Something to hide

Insurers have ways of concealing the true costs of policies

The rules introduced last year to ensure that prospective policyholders are given details of charges they will have to pay are a tremendous improvement on what went one before.

But there is still considerable scope for simplifying the information and closing loopholes that allow some companies to hide the true costs of their policies.

One simple way in which companies do this is simply by not taking part in surveys aimed at comparing different charges. When Money Marketing published its recent survey on unit-linked investments, about 20 companies declined to supply the information requested of them.

Among them were AIG Life, Barclays Life, Century Life, Cornhill, Hill Samuel, Irish Life, London & Manchester, Mercury Asset Management and National & Provincial Life (now taken over by Abbey National).

Others were Refuge, Royal Liverpool, Sun Life of Canada and Teachers' Assurance, which has become entangled in disputes with many teachers who were wrongly advised to opt out of their occupational pensions and start private ones.

Some companies, like Barclays Life, said they did not have the resources to meet the survey's tight deadline. In some cases this rings true: Barclays has taken part in previous surveys. Others claim they did not sell the policies concerned any longer. This is also true, but policyholders might still want to know how their savings are performing.

There is, in any case, plenty of scope for massaging the figures, as with-profits policies, show. The supposed attraction of such policies lies in the fact that they "smooth" returns, so that bad performance years are offset by good. However, this makes it near-impossible to tell whether the estimated charges over the lifetime of a policy will be as stated.

This is because between 28 to 65 per cent of a maturity payout is the so-called "terminal bonus". The actual amount has been falling in real terms since the early 1990s.

Unit-linked policies also impose charges that can double the total initial charge from 5 or 6 per cent up to 12 per cent each year. This can be done in a variety of ways including "capital units", which amount to permanently heavier charges made on the first years' contributions.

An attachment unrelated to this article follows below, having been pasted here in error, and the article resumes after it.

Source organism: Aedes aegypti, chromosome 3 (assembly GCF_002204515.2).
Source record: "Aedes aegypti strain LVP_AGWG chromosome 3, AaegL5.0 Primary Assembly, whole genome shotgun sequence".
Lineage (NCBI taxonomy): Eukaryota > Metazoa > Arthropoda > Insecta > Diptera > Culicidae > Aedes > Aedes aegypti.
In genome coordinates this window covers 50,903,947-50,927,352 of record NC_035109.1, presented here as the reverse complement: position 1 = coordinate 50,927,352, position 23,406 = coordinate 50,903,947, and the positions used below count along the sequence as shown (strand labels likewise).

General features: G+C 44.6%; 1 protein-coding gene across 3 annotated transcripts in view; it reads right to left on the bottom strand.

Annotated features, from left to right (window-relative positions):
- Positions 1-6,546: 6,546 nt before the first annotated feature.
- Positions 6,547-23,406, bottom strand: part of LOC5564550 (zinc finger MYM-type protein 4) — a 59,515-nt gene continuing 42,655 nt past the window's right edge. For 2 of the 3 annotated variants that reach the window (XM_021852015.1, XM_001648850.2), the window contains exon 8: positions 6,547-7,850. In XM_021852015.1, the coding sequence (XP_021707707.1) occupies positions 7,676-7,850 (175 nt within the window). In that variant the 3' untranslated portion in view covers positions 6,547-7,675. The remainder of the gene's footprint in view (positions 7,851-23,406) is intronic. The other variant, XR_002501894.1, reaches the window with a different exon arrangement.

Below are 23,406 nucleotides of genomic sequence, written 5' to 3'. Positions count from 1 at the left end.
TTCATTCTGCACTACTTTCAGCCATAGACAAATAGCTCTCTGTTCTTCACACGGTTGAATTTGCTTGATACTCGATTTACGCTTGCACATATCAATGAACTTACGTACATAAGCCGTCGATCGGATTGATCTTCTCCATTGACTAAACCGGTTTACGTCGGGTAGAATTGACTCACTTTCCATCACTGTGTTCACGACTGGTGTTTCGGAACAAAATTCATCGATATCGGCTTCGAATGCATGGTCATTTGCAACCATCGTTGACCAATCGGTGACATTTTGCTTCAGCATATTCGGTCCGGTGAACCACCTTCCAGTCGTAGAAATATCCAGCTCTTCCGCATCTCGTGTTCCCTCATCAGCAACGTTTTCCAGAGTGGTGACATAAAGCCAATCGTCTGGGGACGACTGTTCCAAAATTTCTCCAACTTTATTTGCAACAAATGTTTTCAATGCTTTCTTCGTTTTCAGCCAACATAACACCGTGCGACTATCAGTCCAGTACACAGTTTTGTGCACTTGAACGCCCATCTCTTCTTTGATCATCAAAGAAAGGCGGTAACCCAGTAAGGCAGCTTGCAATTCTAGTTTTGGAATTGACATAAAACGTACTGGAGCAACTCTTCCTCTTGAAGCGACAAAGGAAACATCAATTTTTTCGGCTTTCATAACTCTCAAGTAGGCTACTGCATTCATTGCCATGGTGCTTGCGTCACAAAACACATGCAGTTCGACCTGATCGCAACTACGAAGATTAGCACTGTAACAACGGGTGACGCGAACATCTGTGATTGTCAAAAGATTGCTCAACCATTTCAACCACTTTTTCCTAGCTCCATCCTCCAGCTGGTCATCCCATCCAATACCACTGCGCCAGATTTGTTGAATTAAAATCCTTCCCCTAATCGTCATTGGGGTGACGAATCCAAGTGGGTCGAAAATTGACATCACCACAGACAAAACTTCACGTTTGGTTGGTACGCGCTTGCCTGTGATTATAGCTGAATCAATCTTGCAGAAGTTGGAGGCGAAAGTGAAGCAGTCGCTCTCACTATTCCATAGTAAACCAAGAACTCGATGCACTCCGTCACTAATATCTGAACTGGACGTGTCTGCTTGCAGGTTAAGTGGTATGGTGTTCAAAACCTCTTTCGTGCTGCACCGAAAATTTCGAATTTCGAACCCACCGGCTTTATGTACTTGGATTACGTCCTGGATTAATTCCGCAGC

Other novel cost structures include Scottish Equitable's "specific member charge", whereby extra fees are levied if contributions are halted or reduced during a policy's lifetime. Yet because of unemployment, divorce and the offer of alternative company pension schemes, 8 per cent of Scottish Equitable policyholders stop their payments every year. Hundreds more reduce their contributions.

Scottish Equitable also charges more if a person increases premiums, despite companies constantly urging their policyholders to do so to ensure a decent retirement pot.

Skandia Life operates a similar "contribution servicing charge" based on the principle of penalising policyholders who miss their payments.

Abbey Life, owned by Lloyds Bank, charges policyholders an extra 6 per cent if they stop premiums in the first year, reducing to 1 per cent by year six. By this point, as the actuarial firm AKG points out, most pension holders have stopped their contributions, usually for perfectly genuine reasons.

Sun Life gives policyholders an "extra fund injection" but only between eight and five years before retirement. This boost improves the value of the fund at retirement. It also allows Sun Life to project far lower annual management charges over the entire life of a contract. But given that only 13 per cent of all policies are still kept going after 20 years, the full Sun Life loyalty bonus is paid to one in seven policyholders. Everyone else pays extra.

A similar policy is adopted by Albany Life, owned by US insurer Metropolitan Life.

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